Leadership of late Police Chief Anthony Mastronardi hailed
Updated 11:07 am, Thursday, April 19, 2012
Former Police Chief Anthony J. Mastronardi, who died Tuesday at age 89, is being remembered as a mentor, friend and straightforward law-enforcement leader.
Patrick Carroll Jr., a retired captain who served on the police force with Mastronardi for about 25 years, recalled having lunch with Matronardi, retired Chief Ronald Sullivan and retired Lt. Richard Gunter about two months ago.
"We'd get together about once a month to have a hamburger and listen to him tell stories only he could tell, and that certainly couldn't be printed," said Carroll, who is currently the town's harbormaster. "I spent a lot of time with him."
Mastronardi joined the town's police force in 1950 and was promoted to chief on Aug. 25, 1972, serving in that post until he retired in 1980.
It was during his tenure as chief that the department built a new headquarters at Reef Road and Nichols Avenue, which continues to serve as its home base.
"I think that was perhaps his biggest legacy," said retired Chief David Peck. "He oversaw the building of our new headquarters."
Carroll said Mastronardi "knew where every nut and bolt was in that building."
Even more than that, he said, Mastronardi not only knew his role as chief, but the roles of his subordinates.
"Most of the time he was chief, I was a detective captain," Carroll said. "The serious crimes that would come our way, he never tried to interfere. He would ask how things were going and if he could be of any help, but he always let his subordinates carry out their job."
Peck served in the department only briefly with Mastronardi, who retired a year after Peck was hired as a patrol officer. Nonetheless, Peck said the senior officer still had an impact on his law-enforcement career.
When Peck's name was on the hiring list, he recalled, Mastronardi contacted him and suggested that in the meantime he become a special police officer. By doing that, Peck was able to take part in training that later gave him a leg up when he was hired as a regular patrol officer and sent to the Connecticut Police Academy.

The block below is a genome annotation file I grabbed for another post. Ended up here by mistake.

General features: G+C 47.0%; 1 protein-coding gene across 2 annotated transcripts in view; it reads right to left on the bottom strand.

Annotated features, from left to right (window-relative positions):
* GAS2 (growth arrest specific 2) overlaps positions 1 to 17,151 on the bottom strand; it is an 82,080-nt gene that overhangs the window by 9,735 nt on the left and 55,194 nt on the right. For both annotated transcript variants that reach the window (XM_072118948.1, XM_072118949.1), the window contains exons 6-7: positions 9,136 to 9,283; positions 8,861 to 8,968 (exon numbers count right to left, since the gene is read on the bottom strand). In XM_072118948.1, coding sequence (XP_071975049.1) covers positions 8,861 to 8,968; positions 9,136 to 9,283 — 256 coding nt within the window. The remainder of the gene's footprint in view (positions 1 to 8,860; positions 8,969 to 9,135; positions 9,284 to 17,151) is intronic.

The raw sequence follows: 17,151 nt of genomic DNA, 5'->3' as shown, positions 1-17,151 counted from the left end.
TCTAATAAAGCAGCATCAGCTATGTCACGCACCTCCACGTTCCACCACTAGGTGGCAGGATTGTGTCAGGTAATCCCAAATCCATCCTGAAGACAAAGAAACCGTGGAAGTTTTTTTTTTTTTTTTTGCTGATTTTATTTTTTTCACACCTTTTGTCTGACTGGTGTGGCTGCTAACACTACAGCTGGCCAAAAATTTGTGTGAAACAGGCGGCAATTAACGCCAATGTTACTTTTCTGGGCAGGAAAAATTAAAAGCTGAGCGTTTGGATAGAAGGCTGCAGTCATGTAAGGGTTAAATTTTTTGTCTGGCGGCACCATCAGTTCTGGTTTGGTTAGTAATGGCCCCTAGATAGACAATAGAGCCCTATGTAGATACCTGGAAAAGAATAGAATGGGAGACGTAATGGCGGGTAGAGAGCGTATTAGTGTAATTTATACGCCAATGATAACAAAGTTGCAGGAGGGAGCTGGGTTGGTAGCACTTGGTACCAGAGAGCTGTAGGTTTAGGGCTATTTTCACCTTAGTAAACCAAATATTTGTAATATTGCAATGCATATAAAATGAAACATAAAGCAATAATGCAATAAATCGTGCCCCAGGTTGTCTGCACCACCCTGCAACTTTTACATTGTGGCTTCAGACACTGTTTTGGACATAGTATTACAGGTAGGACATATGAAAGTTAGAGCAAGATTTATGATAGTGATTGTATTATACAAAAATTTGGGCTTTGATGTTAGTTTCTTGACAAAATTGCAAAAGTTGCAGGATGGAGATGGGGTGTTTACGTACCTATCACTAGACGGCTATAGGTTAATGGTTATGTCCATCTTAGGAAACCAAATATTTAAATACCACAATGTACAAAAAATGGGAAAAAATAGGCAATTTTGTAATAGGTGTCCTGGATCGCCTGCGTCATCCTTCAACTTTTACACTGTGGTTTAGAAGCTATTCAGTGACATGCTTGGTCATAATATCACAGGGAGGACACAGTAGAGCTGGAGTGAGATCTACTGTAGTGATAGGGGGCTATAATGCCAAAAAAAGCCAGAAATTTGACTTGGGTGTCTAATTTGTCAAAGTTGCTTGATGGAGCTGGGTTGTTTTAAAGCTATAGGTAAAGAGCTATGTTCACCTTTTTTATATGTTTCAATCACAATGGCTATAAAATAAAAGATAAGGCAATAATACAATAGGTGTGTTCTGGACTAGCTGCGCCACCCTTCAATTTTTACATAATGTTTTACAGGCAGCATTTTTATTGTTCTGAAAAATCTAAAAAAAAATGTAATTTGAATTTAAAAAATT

"He was kind of looking out for me at that point," Peck said. "He didn't have to ... it was a great way to start my career." And Peck said Mastronardi followed his career rise through the department. "When I was chief, he'd call every once in a while or stop by," he said. "Our Police Department was very near and dear to his heart."
"He was just the best, there are no two ways about it," Carroll recalled. "He was a good man, he ran a fine department."
Mastronardi was never one to talk behind someone's back, Carroll said. "Whatever he had to say to you, he said to your face, good, bad or otherwise. He'd never pat you on the shoulder and then walk away and say something bad about you."
He said he's sorry that a man he describes as a "very dear friend" has died, but added, "He was someone who liked to be up and around, so the last several months were very difficult for him. I'm going to miss him."
Born in Bridgeport, Mastronardi got his first promotion to the rank of sergeant four years after joining the Fairfield department. He became a lieutenant in 1958 and captain in 1962. He was a graduate of the FBI National Academy and a member of the International Police Chiefs Association. Mastronardi was a recipient of the Distinguished Chiefs Award from the Police Commission Association of Connecticut.
A funeral Mass for Mastronardi will take place at 10 a.m. Friday in Holy Family Church, 700 Old Stratfield Road. Burial will follow at Gate of Heaven Cemetery, 1056 Daniels Farm Road in Trumbull.
firstname.lastname@example.org; 203-556-2771; http://twitter.com/GreillyPost